Home > Breaking news > Nigeria’s Inflation Rises To 21% Amid High Import Cost, Soaring Food Prices

Nigeria’s Inflation Rises To 21% Amid High Import Cost, Soaring Food Prices

The consumer price index (CPI), which measures the rate of change in prices of goods and services, surged to 20.77 percent in September 2022, up from 20.52 percent in the previous month.

The National Bureau of Statistics (NBS) said this on Monday in its consumer price index (CPI) report for September 2022.

The figure represents the highest rate recorded since September 2005.

The bureau said the rate is 4.14 percent points higher compared to 16.63 percent recorded in September 2021, indicating an increase (year-on-year) in September 2022.

“On a month-on-month basis, the headline inflation rate in September 2022 was 1.36 percent, this was 0.41 percent lower than the rate recorded in August 2022 (1.77 percent),” the report reads.

“This means that in the month of September 2022, the headline inflation rate (month–on–month basis) declined by
0.41 percent, relative to August 2022.

“The percentage change in the average CPI for the twelve month period ending September 2022 over the average of the CPI for the previous twelve month period was 17.43 percent, showing a 0.60 percent increase compared to 16.83 percent recorded in September 2021.”


“On a year-on-year basis, in the month of September 2022, the urban inflation rate was 21.25 percent, which was 4.06 percent higher compared to the 17.19 percent recorded in September 2021.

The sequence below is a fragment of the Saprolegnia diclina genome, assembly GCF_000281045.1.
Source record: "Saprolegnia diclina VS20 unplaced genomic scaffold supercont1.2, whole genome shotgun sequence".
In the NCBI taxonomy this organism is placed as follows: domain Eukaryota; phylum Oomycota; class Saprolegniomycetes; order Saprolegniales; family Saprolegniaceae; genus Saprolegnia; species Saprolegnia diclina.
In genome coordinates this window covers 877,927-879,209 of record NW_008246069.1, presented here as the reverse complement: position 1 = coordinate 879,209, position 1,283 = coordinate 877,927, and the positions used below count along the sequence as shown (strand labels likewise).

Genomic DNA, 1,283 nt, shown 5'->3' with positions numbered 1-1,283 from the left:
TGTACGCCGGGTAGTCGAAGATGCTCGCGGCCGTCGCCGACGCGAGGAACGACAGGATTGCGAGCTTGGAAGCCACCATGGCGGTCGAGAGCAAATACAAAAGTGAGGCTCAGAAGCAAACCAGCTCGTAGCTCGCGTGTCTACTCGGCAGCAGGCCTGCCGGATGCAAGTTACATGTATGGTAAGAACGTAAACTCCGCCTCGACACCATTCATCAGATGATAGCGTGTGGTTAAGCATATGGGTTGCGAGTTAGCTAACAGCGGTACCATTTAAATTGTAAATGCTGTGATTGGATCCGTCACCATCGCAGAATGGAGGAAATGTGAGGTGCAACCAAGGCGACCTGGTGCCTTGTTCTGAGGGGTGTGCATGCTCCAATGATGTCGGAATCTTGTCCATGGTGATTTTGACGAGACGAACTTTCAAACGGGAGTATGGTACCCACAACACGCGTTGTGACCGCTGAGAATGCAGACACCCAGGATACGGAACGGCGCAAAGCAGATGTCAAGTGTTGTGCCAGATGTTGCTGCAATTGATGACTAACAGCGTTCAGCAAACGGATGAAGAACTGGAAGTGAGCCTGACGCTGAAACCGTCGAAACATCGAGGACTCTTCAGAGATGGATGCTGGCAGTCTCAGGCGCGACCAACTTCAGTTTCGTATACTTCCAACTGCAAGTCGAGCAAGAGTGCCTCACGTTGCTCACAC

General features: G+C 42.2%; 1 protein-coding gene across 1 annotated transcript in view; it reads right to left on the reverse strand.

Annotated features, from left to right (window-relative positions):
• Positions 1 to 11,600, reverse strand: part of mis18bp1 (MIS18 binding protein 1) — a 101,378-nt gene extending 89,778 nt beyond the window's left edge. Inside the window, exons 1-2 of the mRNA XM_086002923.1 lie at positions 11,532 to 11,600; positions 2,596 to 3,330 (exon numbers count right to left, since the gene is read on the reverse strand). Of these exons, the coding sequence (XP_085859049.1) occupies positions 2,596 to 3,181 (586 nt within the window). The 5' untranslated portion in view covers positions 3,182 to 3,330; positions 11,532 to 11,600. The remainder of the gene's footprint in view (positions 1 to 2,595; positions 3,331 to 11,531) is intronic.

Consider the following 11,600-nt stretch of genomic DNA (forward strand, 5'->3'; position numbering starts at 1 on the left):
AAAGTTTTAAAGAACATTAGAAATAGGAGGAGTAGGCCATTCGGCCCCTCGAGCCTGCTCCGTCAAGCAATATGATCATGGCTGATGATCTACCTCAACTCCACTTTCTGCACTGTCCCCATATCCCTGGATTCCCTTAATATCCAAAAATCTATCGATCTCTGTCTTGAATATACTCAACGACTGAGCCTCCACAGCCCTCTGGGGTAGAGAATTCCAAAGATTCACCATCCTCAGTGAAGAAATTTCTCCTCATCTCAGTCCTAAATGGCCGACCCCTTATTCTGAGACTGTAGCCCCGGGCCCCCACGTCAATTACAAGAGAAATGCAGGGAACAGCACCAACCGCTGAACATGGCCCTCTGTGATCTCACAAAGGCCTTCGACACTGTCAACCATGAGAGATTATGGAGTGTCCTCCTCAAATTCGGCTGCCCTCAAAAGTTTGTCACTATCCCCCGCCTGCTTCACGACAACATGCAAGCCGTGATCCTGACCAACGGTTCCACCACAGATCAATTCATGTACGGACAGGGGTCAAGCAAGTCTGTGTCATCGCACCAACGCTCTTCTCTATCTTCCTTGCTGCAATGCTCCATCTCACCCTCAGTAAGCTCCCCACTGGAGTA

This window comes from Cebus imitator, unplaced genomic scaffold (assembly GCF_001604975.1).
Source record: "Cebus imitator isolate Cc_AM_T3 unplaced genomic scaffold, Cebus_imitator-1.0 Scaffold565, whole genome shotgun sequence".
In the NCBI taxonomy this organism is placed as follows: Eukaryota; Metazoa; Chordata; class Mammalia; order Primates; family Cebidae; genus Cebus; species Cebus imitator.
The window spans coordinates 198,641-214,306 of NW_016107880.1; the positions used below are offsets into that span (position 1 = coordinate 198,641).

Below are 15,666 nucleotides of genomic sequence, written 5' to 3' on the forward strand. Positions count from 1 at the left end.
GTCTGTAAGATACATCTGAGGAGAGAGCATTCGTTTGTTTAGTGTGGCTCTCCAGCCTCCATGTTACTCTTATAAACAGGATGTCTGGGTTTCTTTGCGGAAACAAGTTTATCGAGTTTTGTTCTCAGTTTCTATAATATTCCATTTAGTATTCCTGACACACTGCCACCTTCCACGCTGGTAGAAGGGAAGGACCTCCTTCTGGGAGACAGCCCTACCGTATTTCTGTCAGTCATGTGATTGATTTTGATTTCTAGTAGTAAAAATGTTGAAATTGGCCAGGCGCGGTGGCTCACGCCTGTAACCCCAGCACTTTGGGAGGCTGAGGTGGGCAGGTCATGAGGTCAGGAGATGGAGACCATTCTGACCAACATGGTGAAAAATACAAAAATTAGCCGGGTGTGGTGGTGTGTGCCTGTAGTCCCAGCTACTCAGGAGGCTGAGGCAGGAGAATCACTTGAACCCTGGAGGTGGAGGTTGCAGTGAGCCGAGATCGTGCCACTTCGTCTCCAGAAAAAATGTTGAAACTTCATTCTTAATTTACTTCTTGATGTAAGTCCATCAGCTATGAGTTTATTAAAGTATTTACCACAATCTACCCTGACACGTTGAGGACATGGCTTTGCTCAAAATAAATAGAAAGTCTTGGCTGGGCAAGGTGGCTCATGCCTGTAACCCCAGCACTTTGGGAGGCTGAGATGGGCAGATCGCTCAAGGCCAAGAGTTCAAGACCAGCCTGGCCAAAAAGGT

“On a month-on-month basis, the urban inflation rate was 1.46 percent in September 2022, this was a 0.34 percent decline compared to August 2022 (1.79 percent).

“The corresponding twelve-month average for the urban inflation rate was 17.94 percent in September 2022. This was 0.53 percent higher compared to the 17.41 percent reported in September 2021.”

NBS explained that the accelerating inflation rate was likely caused by soaring food prices, disruption in the supply of food products, rise in import cost due to the persistent currency depreciation and general increase in the cost of production.

The report also said food inflation rose to 23.34 percent in the review month, an uptick compared to the 23.12 percent recorded in the preceding month.

The rise in the food index, NBS said, was caused by increases in prices of bread and cereals, food products, potatoes, yam and other tuber, oil and fat.

About Editor

Otunba Sayo Akintola is a 1992 graduate of Linguistics from the University of Ibadan, Oyo State. He holds a post-graduate diploma in Financial Management and MBA from Abubakar Tafawa Balewa University, Bauchi. He started his 12-year sojourn in journalism at the Nigerian Tribune in 1993 as Business and Economy reporter. He rose through the ranks to become the Group Business Editor of the nation’s oldest surviving private national newspaper, the Nigerian Tribune. He set up World Street Journal magazine in 2018.

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